About This Journal
The Green Revolution (GR) became the title of the School of Living newsletter in 1963. It succeeded The Interpreter, founded in 1945, and ran as a consecutive series through 75 volumes between 1945 and 2018 when the Green Revolution was discontinued.
The School of Living was founded in 1934 by Ralph Borsodi. Mildred Loomis was Director of Education and editor in chief of the School’s publications from 1945 when the School of Living headquarters was moved to her homestead near Brookville, Ohio.
The idea of a green revolution goes to the roots of the founding of the School of Living. It represents a back-to-the-land, back to nature theme, which is to say green. The GR was produced just as a new wave of youth sought an alternative life on the land. The new format and content were developed primarily for homesteaders. It was “for stories, news, first-hand reader experiences.”
The GR was designed to both help people learn the skills needed for homesteading self-sufficiency and also to achieve their potential as a human being. The GR served as the platform for Borsodi’s problem-centered framework of adult education. Borsodi wrote four volumes about his system and was honored with a doctorate by the University of New Hampshire in recognition of his contribution to adult education.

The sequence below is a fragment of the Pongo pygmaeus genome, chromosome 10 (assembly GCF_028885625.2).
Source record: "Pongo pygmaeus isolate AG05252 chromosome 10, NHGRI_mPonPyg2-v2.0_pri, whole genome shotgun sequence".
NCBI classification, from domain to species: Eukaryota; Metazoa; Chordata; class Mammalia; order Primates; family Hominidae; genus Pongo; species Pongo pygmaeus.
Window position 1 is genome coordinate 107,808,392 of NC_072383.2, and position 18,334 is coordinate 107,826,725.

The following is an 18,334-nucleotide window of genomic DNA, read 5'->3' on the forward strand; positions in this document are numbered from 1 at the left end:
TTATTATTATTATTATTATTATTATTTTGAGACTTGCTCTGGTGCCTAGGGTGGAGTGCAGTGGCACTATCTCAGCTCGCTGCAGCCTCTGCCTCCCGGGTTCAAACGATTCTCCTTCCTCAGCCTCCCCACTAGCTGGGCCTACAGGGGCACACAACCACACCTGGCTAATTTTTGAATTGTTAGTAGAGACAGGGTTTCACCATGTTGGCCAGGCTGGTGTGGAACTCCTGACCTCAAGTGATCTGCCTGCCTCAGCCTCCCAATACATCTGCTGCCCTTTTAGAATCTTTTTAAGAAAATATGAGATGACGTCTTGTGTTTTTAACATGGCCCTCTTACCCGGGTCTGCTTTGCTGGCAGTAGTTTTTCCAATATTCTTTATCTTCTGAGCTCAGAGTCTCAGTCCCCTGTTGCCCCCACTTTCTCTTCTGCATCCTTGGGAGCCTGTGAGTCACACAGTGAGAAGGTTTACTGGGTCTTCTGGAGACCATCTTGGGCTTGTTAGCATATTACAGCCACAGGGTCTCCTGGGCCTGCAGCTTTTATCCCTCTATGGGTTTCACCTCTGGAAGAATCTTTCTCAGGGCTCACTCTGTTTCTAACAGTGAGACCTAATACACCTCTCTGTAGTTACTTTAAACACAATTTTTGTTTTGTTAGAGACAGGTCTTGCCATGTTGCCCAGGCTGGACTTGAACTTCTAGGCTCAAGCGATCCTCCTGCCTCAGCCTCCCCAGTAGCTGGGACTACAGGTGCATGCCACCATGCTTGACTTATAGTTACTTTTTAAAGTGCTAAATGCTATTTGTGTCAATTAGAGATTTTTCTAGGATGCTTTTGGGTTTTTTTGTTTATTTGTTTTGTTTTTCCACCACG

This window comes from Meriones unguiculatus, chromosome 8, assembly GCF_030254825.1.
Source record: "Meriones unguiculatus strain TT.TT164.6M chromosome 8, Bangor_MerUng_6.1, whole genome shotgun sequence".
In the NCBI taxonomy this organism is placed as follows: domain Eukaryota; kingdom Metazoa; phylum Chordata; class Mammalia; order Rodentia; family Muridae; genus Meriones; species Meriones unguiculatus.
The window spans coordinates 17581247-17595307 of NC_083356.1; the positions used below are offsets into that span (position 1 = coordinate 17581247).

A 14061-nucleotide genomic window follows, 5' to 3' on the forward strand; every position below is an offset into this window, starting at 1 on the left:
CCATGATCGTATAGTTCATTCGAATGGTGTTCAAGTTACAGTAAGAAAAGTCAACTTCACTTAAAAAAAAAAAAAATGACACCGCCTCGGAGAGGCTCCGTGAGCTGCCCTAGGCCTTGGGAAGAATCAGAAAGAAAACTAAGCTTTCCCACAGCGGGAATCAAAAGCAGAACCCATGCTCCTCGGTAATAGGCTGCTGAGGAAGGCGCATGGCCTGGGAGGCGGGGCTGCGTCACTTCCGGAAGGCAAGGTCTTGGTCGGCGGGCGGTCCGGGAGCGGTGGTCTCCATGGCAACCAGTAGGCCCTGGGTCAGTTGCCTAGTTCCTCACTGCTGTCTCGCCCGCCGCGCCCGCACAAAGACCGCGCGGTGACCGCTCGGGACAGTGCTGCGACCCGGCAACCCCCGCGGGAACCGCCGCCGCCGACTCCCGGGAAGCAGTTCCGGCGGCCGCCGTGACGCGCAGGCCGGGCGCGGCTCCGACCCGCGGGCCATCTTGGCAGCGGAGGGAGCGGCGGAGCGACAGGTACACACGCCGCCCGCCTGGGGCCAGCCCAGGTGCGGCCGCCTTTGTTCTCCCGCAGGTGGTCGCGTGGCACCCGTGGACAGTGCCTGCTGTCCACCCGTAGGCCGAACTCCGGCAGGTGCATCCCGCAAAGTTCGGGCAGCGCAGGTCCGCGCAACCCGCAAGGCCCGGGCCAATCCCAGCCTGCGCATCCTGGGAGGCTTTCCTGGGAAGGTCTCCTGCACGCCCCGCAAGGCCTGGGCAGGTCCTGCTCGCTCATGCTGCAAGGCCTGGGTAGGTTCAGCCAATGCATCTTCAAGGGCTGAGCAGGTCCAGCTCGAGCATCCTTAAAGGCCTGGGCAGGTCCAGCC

Borsodi first proposed an alternative, adult education program in his book This Ugly Civilization. The problem-centered framework was formalized in his Education and Living (1948, two volumes). Both The Interpreter and Green Revolution were organized according to this system and an editorial board was established for each of the then 13 universal problems. Borsodi completed The Education of the Whole Man (1963), which provided the philosophy behind the system, and Seventeen Problems of Man and Society (1968) which cataloged a vast range of approaches to the then 17 problem framework. Digital copies of these books are included in the archive.
Also included are related educational materials, conference reports, and correspondence as located. These materials include Borsodi pioneering work in land trust and local currencies.